The U.S. Court of Appeals for the Seventh Circuit recently reversed the dismissal of a consumer’s second lawsuit against a debt collector for failure to notify a credit reporting agency that the debt was disputed.
In so ruling, the Court held that because the debts were owed to different creditors, they were two distinct transactions giving rise to separate claims because “[e]ach failure to notify could have caused an additional harm to credit score or peace of mind.”
A copy of the opinion in Horia v. Nationwide Credit & Collection, Inc. is available at: Link to Opinion.
A debt collection company sent a dunning letter to the debtor seeking to collect a medical debt. The debtor sued for injury to his credit rating and mental distress, alleging that the debt collector violated section 1692e(8) of the federal Fair Debt Collection Practices Act (FDCPA) by notifying a credit reporting agency of the debt, but not that it was disputed.
The same debtor had just settled a similar lawsuit against the same debt collector for sending him a letter attempting to collect a debt owed to a different creditor, but failing to notify the credit reporting agency the debt was disputed.
The debt collector moved to dismiss the second lawsuit, arguing that the plaintiff was “gaming the system by seeking multiple recoveries for a single kind of wrong.” The trial court granted the motion and dismissed the second case, ruling that the debtor’s second case “split his claims impermissibly.” This appeal followed.
On appeal, the Seventh Circuit explained that “[t]he doctrine of bar forecloses repeated suits on the same claim, even if a plaintiff advances a new legal theory or a different kind of injury.” In addition, “[f]ederal law—which applies here because the first judgment was entered by a federal court, …—defines a ‘claim’ by looking for a single transaction.”
The Court reasoned that there was no need to seek a more precise definition of “claim” because the plaintiff “has alleged two transactions on any understanding.” The debts were owed to different creditors, and although “[t]hey involve the same statutory rule and the same debt collector[,] … the wrongs differ—[the debt collector] could have given proper notice for one debt but not the other—and the injury differs. Each failure to notify could have caused an additional harm to credit score or peace of mind.”
By way of analogy, the Seventh Circuit explained that just as the Supreme Court of the United States held in National Railroad Passenger Corp. v. Morgan, an employment discrimination case involving the statute of limitations, that “each discrete discriminatory act produces one claim[,]” “[d]iscrete and independently wrongful acts produce different claims, even if the same wrongdoer commits both offenses and the second wrong is similar to the first. Likewise with discrete violations of § 1692e(8). Each time a debt collector fails to give a credit agency the required notice for a debt is a stand-alone wrong. Disputes that have an independent existence may be litigated separately. Joinder in federal practice is permissive, … not mandatory[,]” except for compulsory counterclaims, which did not apply to the case at bar.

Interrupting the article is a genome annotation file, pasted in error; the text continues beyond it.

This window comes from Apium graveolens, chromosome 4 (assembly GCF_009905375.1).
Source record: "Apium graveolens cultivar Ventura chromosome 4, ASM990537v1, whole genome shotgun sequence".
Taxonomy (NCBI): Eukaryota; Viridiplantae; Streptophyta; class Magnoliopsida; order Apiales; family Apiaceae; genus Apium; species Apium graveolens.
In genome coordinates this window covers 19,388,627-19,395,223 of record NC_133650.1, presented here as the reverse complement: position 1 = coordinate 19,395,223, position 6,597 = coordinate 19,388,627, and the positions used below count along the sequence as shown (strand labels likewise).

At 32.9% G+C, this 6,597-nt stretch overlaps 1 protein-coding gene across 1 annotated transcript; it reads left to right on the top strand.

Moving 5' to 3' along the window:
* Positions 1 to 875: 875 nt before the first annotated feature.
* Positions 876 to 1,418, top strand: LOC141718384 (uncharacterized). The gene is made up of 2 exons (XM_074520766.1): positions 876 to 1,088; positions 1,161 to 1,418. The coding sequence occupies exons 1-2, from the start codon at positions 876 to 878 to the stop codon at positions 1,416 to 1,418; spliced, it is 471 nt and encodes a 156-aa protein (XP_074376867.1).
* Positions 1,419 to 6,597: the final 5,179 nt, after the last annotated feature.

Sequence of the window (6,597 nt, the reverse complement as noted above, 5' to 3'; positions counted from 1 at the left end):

The Court rejected the debt collector’s argument that “allowing sequential litigation is inequitable because 15 U.S.C. § 1692k(a)(2)(A) sets a maximum of $1,000 in statutory damages per case[,]” reasoning that while it’s true that “[m]ultiplying the number of cases multiplies the maximum award[,]” “[j]udges aren’t authorized to turn per-case caps into per-defendant caps; that choice is legislative.”
Accordingly, the Seventh Circuit reversed the dismissal, and remanded the case to the trial court for further proceedings consistent with its ruling.
In so ruling, the Court explained that debt collectors are not defenseless.
First, a release can be drafted to cover “all disputes between the same parties, not just the dispute already in court.”
Second, the Seventh Circuit noted that debt collectors can argue that § 1692k(a)(2)(A) gives the court discretion to award up to $1,000 in statutory damages, and that “a debtor who has already collected $1,000 in statutory damages should not receive more from the same defendant for the same sort of wrong. … Debt collectors are also free to contend, and judges to find, that the second suit entails the same ‘actual damage’ (§ 1692k(a)(1)) as the first, so that an additional award on that front is inappropriate. If a bill collector’s first failure to notify a credit bureau damages a debtor’s credit score and causes emotional distress, a second suit based on a second failure to notify the same credit bureau allows the debtor to collect only the marginal loss caused by the second wrong.”
Finally, “a defendant who persuades a court that a sequential suit was brought to harass not only avoids an award of attorneys’ fees but also becomes eligible to collect its own attorneys’ fees from the debtor” pursuant to 15 U.S.C. § 1692(a)(3). “The statute thus provides debt collectors with tools to discourage abusive litigation.”